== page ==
[21] Promoting low carbon transport in India: Electric Vehicle Scenarios and a Roadmap for India, United Nations Environment Program, Transport Unit, http://staging.unep.org/transport/ lowcarbon /PDFs/ElectricVehicleScenarios.pdf

[22] Aarya Market Research Survey Report on Consumer Perspective on E-mobility - Confederation of Indian Industry-CII, Ahmadabad, India, 2014.

[23] https://www.bijlibachao.com/news/domestic-electricity-lt-tariff-slabs-and-rates-for-all-states-in-india-in 2014.html

[24] http://www.mahadiscom.in/tariff/Tariff-Booklet-aug-2012.pdf.

[25] http://www.mahindraverito.com/everito/discover-the-new-verito.aspx

[26] https://www.autocarindia.com/car-news/new-cars-for-2018-upcoming-electric-cars-407064

Biographies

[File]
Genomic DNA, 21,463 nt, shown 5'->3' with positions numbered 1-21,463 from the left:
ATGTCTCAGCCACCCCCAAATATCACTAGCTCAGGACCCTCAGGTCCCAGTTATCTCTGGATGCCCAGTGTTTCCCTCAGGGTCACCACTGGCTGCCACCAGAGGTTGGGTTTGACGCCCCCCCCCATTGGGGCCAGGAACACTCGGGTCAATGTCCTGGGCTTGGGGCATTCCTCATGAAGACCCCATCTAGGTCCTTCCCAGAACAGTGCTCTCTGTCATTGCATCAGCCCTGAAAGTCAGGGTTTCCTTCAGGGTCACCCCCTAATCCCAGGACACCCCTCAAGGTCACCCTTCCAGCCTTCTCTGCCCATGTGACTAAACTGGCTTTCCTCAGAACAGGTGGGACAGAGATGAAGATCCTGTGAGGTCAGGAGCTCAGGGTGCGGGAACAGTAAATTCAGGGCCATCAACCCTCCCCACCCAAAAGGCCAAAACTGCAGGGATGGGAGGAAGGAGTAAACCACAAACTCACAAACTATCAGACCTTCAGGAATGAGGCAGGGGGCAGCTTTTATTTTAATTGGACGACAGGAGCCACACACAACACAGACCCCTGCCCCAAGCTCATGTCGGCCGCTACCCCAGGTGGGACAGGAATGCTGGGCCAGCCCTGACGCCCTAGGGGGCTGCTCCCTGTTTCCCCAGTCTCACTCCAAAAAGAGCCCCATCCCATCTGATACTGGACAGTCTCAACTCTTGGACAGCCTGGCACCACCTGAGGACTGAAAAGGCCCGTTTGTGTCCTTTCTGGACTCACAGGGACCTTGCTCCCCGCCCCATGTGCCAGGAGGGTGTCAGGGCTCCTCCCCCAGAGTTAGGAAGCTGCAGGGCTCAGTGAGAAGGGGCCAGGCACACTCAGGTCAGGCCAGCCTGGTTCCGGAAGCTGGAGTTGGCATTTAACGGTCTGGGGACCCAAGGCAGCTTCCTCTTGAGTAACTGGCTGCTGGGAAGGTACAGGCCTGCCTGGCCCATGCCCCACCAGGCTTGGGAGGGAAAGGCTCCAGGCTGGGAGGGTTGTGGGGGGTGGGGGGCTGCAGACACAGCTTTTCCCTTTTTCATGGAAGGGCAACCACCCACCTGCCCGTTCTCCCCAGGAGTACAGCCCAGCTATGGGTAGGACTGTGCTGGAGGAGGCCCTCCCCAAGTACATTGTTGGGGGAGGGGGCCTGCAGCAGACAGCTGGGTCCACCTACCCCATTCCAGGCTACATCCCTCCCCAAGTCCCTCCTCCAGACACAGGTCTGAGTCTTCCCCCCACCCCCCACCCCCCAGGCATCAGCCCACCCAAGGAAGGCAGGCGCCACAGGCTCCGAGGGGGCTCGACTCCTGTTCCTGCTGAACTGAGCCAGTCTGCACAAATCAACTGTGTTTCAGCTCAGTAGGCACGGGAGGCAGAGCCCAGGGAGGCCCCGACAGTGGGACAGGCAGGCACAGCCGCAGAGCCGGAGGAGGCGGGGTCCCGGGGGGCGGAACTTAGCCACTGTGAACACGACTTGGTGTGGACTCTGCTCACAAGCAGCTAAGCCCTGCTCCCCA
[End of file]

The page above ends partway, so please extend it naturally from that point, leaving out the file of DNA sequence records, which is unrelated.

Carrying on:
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Pritam K. Gujarathi has completed masters from Visvesvaraya National Institute of Technology, India. He is a research scholar at Sardar Vallabhbhai National Institute of Technology, Surat, India. He has 15 years of experience in academic, industry and research environment. He published around 18 papers at national and international level. He has organized and attended National and International Conferences/Symposium. He delivered invited talks and provided training and consultancy services. He is also certified energy auditor. His research interests are Power Electronics and its application to Sustainable Power System, Electric Vehicles and Transport Electrification.